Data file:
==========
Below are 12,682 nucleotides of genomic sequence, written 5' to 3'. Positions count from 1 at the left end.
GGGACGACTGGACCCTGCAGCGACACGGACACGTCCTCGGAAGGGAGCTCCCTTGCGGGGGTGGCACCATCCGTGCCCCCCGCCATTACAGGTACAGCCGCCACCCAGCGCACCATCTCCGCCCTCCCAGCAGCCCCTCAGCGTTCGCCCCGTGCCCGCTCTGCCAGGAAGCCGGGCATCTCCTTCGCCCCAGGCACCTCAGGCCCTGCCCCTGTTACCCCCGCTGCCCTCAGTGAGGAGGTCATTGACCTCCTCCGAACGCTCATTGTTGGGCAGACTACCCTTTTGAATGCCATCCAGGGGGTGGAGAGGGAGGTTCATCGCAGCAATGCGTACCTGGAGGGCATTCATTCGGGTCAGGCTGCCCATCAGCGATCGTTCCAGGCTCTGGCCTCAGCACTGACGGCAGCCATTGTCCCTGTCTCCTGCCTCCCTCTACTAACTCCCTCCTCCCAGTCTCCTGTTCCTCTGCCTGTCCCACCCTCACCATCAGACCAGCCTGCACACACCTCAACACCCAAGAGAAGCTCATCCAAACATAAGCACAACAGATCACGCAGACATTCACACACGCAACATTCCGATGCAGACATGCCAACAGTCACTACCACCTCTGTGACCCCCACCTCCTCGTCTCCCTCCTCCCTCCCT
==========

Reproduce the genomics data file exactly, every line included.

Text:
Below are 12,682 nucleotides of genomic sequence, written 5' to 3'. Positions count from 1 at the left end.
GGGACGACTGGACCCTGCAGCGACACGGACACGTCCTCGGAAGGGAGCTCCCTTGCGGGGGTGGCACCATCCGTGCCCCCCGCCATTACAGGTACAGCCGCCACCCAGCGCACCATCTCCGCCCTCCCAGCAGCCCCTCAGCGTTCGCCCCGTGCCCGCTCTGCCAGGAAGCCGGGCATCTCCTTCGCCCCAGGCACCTCAGGCCCTGCCCCTGTTACCCCCGCTGCCCTCAGTGAGGAGGTCATTGACCTCCTCCGAACGCTCATTGTTGGGCAGACTACCCTTTTGAATGCCATCCAGGGGGTGGAGAGGGAGGTTCATCGCAGCAATGCGTACCTGGAGGGCATTCATTCGGGTCAGGCTGCCCATCAGCGATCGTTCCAGGCTCTGGCCTCAGCACTGACGGCAGCCATTGTCCCTGTCTCCTGCCTCCCTCTACTAACTCCCTCCTCCCAGTCTCCTGTTCCTCTGCCTGTCCCACCCTCACCATCAGACCAGCCTGCACACACCTCAACACCCAAGAGAAGCTCATCCAAACATAAGCACAACAGATCACGCAGACATTCACACACGCAACATTCCGATGCAGACATGCCAACAGTCACTACCACCTCTGTGACCCCCACCTCCTCGTCTCCCTCCTCCCTCCCT